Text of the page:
• G06F12/023Free address space management
    • G06F12/0238Memory management in non-volatile memory, e.g. resistive RAM or ferroelectric memory
    • G06F12/0246Memory management in non-volatile memory, e.g. resistive RAM or ferroelectric memory in block erasable memory, e.g. flash memory
    • GPHYSICS
    • G06COMPUTING; CALCULATING; COUNTING
    • G06FELECTRIC DIGITAL DATA PROCESSING
    • G06F17/00Digital computing or data processing equipment or methods, specially adapted for specific functions
    • G06F17/30Information retrieval; Database structures therefor ; File system structures therefor
    • G06F17/30067File systems; File servers
    • G06F17/30182File system types
    • G06F17/30218File system types specifically adapted to static storage, e.g. adapted to flash memory, SSD

Abstract

Systems and methods are disclosed for mount-time reconciliation of data availability. During system boot-up, a non-volatile memory (“NVM”) driver can be enumerated, and an NVM driver mapping can be obtained. The NVM driver mapping can include the actual availability of LBAs in the NVM. A file system can then be mounted, and a file system allocation state can be generated. The file system allocation state can indicate the file system's view of the availability of LBAs. Subsequently, data availability reconciliation can be performed. That is, the file system allocation state and the NVM driver mapping can be overlaid and compared with one another in order to expose any discrepancies.

Description

BACKGROUND OF THE DISCLOSURE

NAND flash memory, as well as other types of non-volatile memories (“NVMs”), are commonly used for mass storage. For example, consumer electronics such as portable media players often include flash memory to store music, videos, and other media.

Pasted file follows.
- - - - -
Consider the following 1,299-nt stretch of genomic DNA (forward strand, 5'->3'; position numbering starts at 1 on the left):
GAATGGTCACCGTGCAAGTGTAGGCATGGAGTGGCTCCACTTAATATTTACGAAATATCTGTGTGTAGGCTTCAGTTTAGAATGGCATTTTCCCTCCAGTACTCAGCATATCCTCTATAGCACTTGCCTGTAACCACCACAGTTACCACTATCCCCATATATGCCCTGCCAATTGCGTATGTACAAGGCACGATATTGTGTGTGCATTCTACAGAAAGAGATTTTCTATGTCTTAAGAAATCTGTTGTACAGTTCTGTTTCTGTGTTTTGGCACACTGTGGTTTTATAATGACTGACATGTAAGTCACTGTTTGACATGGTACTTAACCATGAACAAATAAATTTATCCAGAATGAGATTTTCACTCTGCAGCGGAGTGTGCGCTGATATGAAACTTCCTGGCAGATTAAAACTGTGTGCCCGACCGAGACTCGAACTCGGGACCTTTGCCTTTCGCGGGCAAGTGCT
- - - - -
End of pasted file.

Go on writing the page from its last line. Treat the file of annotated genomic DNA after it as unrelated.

A system can store different types of files in an NVM. When the system experiences an error, discrepancies can occur between a file system's view of the files stored in the NVM and the actual files that are stored in the NVM. Eventually, when the file system needs to access a particular file, the system may discover that the file is either corrupt or does not exist in the NVM. This then triggers the file system to attempt to recover the file from an external source. The discovery of discrepancies and subsequent recovery during system operation can be disruptive to the user experience.

SUMMARY OF THE DISCLOSURE

Systems and methods are disclosed for mount-time reconciliation of data availability. During system boot-up, a non-volatile memory (“NVM”) driver can be enumerated, and an NVM driver mapping can be obtained. The NVM driver mapping can include the actual availability of LBAs in the NVM. A file system can then be mounted, and a file system allocation state can be generated. The file system allocation state can indicate the file system's view of the availability of LBAs. Subsequently, data availability reconciliation can be performed. That is, the file system allocation state and the NVM driver mapping can be overlaid and compared with one another in order to expose any discrepancies.